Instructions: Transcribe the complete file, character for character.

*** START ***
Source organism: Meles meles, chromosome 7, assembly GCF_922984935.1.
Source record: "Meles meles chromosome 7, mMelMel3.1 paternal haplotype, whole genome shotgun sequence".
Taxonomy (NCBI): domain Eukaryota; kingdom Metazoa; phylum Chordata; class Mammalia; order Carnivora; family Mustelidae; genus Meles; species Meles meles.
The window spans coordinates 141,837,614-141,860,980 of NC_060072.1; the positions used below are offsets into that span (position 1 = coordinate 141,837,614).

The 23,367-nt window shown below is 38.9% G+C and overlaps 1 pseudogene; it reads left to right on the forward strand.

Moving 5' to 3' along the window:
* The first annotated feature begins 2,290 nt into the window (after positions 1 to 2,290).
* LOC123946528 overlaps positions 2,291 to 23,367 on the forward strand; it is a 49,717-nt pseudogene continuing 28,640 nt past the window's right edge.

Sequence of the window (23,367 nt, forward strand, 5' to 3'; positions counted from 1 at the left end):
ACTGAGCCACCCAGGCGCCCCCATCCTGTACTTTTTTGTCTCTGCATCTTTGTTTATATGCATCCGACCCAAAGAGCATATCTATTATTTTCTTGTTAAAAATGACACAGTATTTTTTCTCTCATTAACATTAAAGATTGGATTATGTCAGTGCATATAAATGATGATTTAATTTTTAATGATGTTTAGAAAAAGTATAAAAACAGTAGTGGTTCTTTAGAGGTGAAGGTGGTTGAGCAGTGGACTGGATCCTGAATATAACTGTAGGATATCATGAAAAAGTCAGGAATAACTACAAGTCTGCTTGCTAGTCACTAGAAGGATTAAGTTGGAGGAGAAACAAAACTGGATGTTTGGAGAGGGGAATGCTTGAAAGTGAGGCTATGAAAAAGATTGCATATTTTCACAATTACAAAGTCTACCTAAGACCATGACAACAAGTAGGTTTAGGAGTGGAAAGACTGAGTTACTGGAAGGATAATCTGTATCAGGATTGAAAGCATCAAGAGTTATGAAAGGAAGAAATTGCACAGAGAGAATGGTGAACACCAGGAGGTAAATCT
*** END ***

Source organism: Meles meles, chromosome 7, assembly GCF_922984935.1.
Source record: "Meles meles chromosome 7, mMelMel3.1 paternal haplotype, whole genome shotgun sequence".
Taxonomy (NCBI): domain Eukaryota; kingdom Metazoa; phylum Chordata; class Mammalia; order Carnivora; family Mustelidae; genus Meles; species Meles meles.
The window spans coordinates 141,837,614-141,860,980 of NC_060072.1; the positions used below are offsets into that span (position 1 = coordinate 141,837,614).

The 23,367-nt window shown below is 38.9% G+C and overlaps 1 pseudogene; it reads left to right on the forward strand.

Moving 5' to 3' along the window:
* The first annotated feature begins 2,290 nt into the window (after positions 1 to 2,290).
* LOC123946528 overlaps positions 2,291 to 23,367 on the forward strand; it is a 49,717-nt pseudogene continuing 28,640 nt past the window's right edge.

Sequence of the window (23,367 nt, forward strand, 5' to 3'; positions counted from 1 at the left end):
ACTGAGCCACCCAGGCGCCCCCATCCTGTACTTTTTTGTCTCTGCATCTTTGTTTATATGCATCCGACCCAAAGAGCATATCTATTATTTTCTTGTTAAAAATGACACAGTATTTTTTCTCTCATTAACATTAAAGATTGGATTATGTCAGTGCATATAAATGATGATTTAATTTTTAATGATGTTTAGAAAAAGTATAAAAACAGTAGTGGTTCTTTAGAGGTGAAGGTGGTTGAGCAGTGGACTGGATCCTGAATATAACTGTAGGATATCATGAAAAAGTCAGGAATAACTACAAGTCTGCTTGCTAGTCACTAGAAGGATTAAGTTGGAGGAGAAACAAAACTGGATGTTTGGAGAGGGGAATGCTTGAAAGTGAGGCTATGAAAAAGATTGCATATTTTCACAATTACAAAGTCTACCTAAGACCATGACAACAAGTAGGTTTAGGAGTGGAAAGACTGAGTTACTGGAAGGATAATCTGTATCAGGATTGAAAGCATCAAGAGTTATGAAAGGAAGAAATTGCACAGAGAGAATGGTGAACACCAGGAGGTAAATCT